The Ministry of Fisheries has deferred implementing a total ban on shark hunting, citing concerns over finding alternative livelihoods for shark fishermen.
In a press release issued on Monday, the Ministry said a total ban on shark hunting will come into effect but only after the cabinet discusses the issue in a meeting understood to take place next Tuesday.
The press release, at times confusing and poorly worded, also appears to imply that the shark hunting ban will not be enforced until all shark fishermen find alternative livelihoods.
Meanwhile environmentalists are disappointed at the Ministry’s failure to implement the promised shark-hunting ban on time.
On 1 March 2009, the Ministry of Fisheries announced a ban on hunting reef sharks in the Maldives. The 2009 ban did, however, permit the hunting of oceanic sharks 12 miles or more from the Maldivian coastline. The Ministry said they would impose a total ban on all shark hunting by 1 March 2010.
At the time, the ministry said it needed a year before introducing the total ban in order to facilitate alternative sources of income for shark fishermen.
“A year is a long time to prepare for a shark ban, but the Ministry has made no attempt to find alternatives for these fishermen” says Ali Rilwan, director of environmental NGO Bluepeace.
“If government does not have funds [to find fishermen new jobs], they could appeal directly to the beneficiaries, to those who love sharks. For a noble cause, a lot of people will contribute,” suggested Rilwan.
He says resorts, dive schools and well-wishers could help compensate and find alternative mechanisms for fishermen, adding that all stakeholders have to shoulder the responsibility.
Director General of Environmental Research Center, Dr Mohamed Shiham Adam, says the government still needs to consider the impacts of a total ban: “How many fishermen will be affected, and how much [fishing] gear will have to be thrown away?”
“It is a difficult time for the fishing industry. Fishermen are unable to pay back loans they have taken, and the industry is in such a dire condition that MPs have planned to give subsidies also,” Dr Shiham added.
Dr Shiham did say that the government was determined to implement the total ban.
“No matter what happens in the cabinet meeting, the government is steadfast in its intention,” he said.
Dr Shiham said that the government is working with private tuna export companies to increase job opportunities. He further noted that the government is offering loans for the development of small and medium sized enterprises for fishing and agriculture.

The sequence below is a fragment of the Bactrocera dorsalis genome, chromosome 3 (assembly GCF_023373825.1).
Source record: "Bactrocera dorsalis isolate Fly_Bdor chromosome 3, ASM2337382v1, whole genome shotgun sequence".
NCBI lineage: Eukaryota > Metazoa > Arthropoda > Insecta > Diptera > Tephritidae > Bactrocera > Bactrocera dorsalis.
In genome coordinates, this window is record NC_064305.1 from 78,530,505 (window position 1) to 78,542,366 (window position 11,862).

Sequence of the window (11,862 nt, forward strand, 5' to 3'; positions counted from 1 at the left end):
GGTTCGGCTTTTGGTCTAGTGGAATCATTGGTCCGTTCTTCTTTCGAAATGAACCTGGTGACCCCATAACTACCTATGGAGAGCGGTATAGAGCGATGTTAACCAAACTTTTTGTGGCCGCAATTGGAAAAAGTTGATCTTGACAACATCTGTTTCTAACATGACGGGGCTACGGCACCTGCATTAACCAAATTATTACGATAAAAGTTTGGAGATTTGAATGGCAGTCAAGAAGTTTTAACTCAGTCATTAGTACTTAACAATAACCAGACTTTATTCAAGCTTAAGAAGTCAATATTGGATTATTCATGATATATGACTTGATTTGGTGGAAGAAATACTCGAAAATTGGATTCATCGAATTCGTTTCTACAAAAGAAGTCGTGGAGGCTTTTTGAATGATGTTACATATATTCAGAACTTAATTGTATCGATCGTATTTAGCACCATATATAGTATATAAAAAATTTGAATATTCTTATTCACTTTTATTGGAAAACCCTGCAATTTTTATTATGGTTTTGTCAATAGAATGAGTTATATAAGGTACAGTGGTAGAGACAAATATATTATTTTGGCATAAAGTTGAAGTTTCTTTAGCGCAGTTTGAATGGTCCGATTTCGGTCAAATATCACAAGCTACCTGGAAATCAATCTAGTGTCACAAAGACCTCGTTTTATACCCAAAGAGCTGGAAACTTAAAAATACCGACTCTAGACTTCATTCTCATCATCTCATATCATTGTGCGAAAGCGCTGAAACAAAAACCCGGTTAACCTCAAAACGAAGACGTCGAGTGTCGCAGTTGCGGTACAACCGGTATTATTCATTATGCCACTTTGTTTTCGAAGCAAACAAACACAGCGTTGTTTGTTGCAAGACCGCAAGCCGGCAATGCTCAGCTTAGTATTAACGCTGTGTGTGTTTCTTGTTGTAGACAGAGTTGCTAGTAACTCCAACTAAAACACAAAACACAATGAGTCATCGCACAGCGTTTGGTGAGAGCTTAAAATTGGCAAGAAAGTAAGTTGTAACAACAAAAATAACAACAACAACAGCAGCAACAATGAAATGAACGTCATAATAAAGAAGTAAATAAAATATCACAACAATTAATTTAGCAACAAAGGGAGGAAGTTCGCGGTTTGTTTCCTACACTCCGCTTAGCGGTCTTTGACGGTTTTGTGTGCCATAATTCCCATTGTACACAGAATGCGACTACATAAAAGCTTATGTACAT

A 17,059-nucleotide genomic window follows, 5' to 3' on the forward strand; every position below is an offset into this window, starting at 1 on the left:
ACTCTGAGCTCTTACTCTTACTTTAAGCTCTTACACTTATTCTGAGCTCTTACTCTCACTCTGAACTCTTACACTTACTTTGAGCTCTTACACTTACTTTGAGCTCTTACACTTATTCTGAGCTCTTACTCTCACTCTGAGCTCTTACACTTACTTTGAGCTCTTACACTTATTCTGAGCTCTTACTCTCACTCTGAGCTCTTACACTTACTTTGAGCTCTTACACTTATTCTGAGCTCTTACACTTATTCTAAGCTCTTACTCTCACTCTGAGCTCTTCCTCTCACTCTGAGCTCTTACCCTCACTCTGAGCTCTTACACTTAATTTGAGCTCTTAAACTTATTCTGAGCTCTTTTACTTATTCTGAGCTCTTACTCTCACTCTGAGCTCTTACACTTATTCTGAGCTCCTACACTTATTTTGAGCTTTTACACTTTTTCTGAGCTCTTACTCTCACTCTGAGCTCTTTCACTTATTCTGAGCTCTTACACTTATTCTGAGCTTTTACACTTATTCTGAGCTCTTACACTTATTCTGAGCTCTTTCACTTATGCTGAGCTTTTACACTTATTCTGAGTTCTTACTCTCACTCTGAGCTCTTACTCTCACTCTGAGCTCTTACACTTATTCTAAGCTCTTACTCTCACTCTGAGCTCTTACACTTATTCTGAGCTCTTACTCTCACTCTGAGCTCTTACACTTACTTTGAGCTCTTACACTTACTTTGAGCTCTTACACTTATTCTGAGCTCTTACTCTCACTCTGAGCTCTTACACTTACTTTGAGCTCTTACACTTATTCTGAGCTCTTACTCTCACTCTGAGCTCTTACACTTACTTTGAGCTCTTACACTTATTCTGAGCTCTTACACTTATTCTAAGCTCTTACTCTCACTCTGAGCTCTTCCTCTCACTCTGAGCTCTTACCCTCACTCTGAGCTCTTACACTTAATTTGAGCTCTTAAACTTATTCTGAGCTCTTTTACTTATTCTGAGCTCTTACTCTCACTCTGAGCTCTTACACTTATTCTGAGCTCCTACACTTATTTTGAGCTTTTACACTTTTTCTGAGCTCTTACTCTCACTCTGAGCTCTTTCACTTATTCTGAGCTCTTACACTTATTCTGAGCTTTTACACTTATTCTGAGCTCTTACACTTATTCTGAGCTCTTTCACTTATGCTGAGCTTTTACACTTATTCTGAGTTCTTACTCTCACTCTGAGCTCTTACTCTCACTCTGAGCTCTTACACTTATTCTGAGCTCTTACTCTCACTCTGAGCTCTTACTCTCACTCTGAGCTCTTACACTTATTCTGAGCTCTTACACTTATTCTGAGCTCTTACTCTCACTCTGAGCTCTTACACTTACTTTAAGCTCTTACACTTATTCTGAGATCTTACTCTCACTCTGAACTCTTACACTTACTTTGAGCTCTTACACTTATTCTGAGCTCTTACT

But independent experts are unimpressed with the Ministry’s progress over the past year.
“If we had done awareness programmes through the year, it would have been easier to implement the shark ban now,” said Marie Saleem, an environmental consultant who helped draw up the 2009 ban.
“The responsibility to find alternative income opportunities lies with both parties, the fishermen and the government. The latter has to provide aid to enable the fishermen to find an alternative source [of income].”
More valuable alive
Tourism Minister Dr Ali Sawad is a firm advocate of the ban on shark hunting. Diving and snorkeling trips net the Maldivian tourist industry tens of millions of dollars per year, and many divers say sighting a shark is the highlight of an underwater visit.
Dr Sawad said the tourism industry would be prepared to help former shark fishermen.
“The tourism industry will shoulder their part and other sectors also have to participate and give their due share,” he said.
He added that the shark ban would give tourism a boost, which would benefit the wider economy.
“This is not just a tourism issue. It is a national issue.”
Guy Stevens, a marine biologist at the Four Seasons resort Landaa Giravaru, in Baa Atoll, says enforcement of any proposed ban is of paramount importance.
“Shark fishing is already banned in and around atoll waters. However, it is still happening. Some people are even shark fishing in Marine Protected Areas (MPAs),” he said.
Stevens says photographic evidence of fishermen hunting sharks within Baa Atoll, complete with boat registration numbers, had been forwarded to the relevant authorities but no action has been taken.
He acknowledged that shark fishermen need help to find alternative sources of income “but the penalties should be there and action taken if a person breaks the law.”
“In the last five to six years, there has been a huge decrease in sharks. During every dive we used to see at least see half a dozen sharks… now half a dozen are spotted in a year.”